I don't think the 2010 Tyler Tornado was intense when it was inside the MN border. I believe most of the scouring and EF4 damage happened in the ND side.I haven't looked at past MN Tornado events much with the exception of Fergus Falls 1919, Fridley, and Comfrey-St. Peter 1998, so I'd have to go with the Albert Lea-Conger EF4 from 6/17/2010, the Parkers Prairie EF4 from 6/17/2010, and of course the Tyler ND-Doran MN EF4. I personally have doubts of Chandler, MN being rated EF5 today, and it didn't result in any scouring from the photographs that I have seen (I'm probably missing something), so here's pics from all four.
Conger Scouring Swath
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Parkers Prairie scouring and a chicken house that was annhilated
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Home swept away
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The structure of the Tyler Tornado was NUTS
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The damage it did to a Ford has to be some of the most impressive car damage from a tornado I've ever seen. The structure was mangled and splattered with scoured mud.
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The Engine of the Ford lies in a heavily scoured field
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The Scouring Swath
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It's likely that the slow movement of the Tyler Tornado played a part in its exceptional intensity, but nevertheless I feel that Tyler was the strongest of the trio. If you were to ask me what the strongest tornado all time in MN history would be, it would definitely be Fergus Falls
Also, it's path through southern Illinois (and maybe Indiana, not entirely sure) was parallel to a major railroad track, this being in the days when railroads were the predominant means of transport also contributed to it being so deadly, what with the numerous communities that sprung up along railroads back in the day. It's the equivalent of a modern-day rain-wrapped and fast-moving EF5 wedge following an interstate highway or freeway corridor through a major city during rush hour.A lot of newspapers had the same famous photo of damage in West Frankfort in altered versions but here's the most HD one I could find
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More West Frankfort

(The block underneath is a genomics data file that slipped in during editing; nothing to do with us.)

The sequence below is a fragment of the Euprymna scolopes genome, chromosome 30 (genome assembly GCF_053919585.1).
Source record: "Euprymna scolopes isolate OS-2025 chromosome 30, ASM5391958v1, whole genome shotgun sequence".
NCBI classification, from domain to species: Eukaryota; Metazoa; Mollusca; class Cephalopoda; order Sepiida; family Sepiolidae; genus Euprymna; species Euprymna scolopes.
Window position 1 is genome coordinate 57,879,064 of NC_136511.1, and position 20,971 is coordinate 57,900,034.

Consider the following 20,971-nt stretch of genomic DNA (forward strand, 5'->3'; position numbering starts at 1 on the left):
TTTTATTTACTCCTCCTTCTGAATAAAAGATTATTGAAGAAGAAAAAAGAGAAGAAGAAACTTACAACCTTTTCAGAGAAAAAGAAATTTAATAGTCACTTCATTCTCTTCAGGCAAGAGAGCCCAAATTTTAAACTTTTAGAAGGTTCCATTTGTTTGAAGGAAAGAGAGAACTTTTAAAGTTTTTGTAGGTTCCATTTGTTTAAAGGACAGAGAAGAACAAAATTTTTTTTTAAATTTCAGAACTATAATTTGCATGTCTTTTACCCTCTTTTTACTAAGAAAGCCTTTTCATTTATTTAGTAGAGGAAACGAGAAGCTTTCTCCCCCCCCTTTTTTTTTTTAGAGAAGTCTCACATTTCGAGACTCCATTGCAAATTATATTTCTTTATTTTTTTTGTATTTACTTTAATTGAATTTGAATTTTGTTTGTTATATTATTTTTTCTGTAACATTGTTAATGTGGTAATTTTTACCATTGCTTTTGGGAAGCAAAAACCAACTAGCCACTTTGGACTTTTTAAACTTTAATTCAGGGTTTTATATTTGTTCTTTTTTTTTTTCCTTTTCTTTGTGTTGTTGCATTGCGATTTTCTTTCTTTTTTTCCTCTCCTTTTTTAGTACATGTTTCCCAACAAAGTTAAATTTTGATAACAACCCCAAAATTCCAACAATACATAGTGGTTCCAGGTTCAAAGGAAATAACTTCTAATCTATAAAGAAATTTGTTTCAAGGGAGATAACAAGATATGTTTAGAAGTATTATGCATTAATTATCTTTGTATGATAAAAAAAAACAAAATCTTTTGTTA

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Planks from obliterated homes lay across the ground outside of West Frankfort
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That's all that I managed to find from hours shifting through online archives of newspapers. Poor people in the path had no chance. One reason that made this tornado incredibly deadly was not only its incredible power, but the fact that it was partially obscured with low LCL heights, as shown by witnesses in Annapolis describing it as a "thick black fog cloud" with a tremendous roar, and not recognizable as an actual funnel at some points. Also, the tornado severed all telegraph communications to cities in the path so residents had no kind of warning of what was approaching until it was right there. The tornado happened to be on a trajectory where multiple large cities were in its path also, a worst-case-scenario
I find it very interesting how the rotational signature on the supercell responsible for the tornado was not impressive at all.Continued with 10 more pics:
11. Semi-truck that was separated from its trailer and thrown a considerable distance (NWS/Greg Gust).
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12. The trailer portion of the semi-truck that had tens of thousands of pounds of grain inside was thrown 250 yards (NWS/Greg Gust).
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13. A shelterbelt that was annihilated (NWS/Greg Gust).
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14. Pieces of torn apart grain silos and other debris were strewn across a shelterbelt (NWS/Greg Gust).
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15. A vehicle's chassis and other debris strewn through a shelterbelt (NWS/Greg Gust).
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16. Another view of the obliterated shelterbelt (NWS/Greg Gust).
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17. Debris strewn through another shelterbelt (NWS/Greg Gust).
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18. Vehicles and other debris strewn through a shelterbelt (NWS/Greg Gust).
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19. Part of a field cultivator that came to rest in a and sandwiched into some other vehicle (NWS/Greg Gust).
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20. Part of a field cultivator that came to rest in a severely scoured field (NWS/Greg Gust).
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Of note, the ground scouring from this thing in the field was 700 yards wide, only Jarrell has a wider instance of the like (around 800 yards or so).
2004 had quite a bit of underrated violent tornadoes, don't forget Harper, KS also happening. I think all the surveyors for these things had said they wish they could go back and give them F5 ratings, in hindsight. The La Plata controversy back in 2002 likely contributed to these things being underrated and overlooked.Concerning July 2004, I feel that the Roanoke Tornado was not far behind the intensity of the Marion Tornado. The intensity reached by both tornadoes was phenomal.
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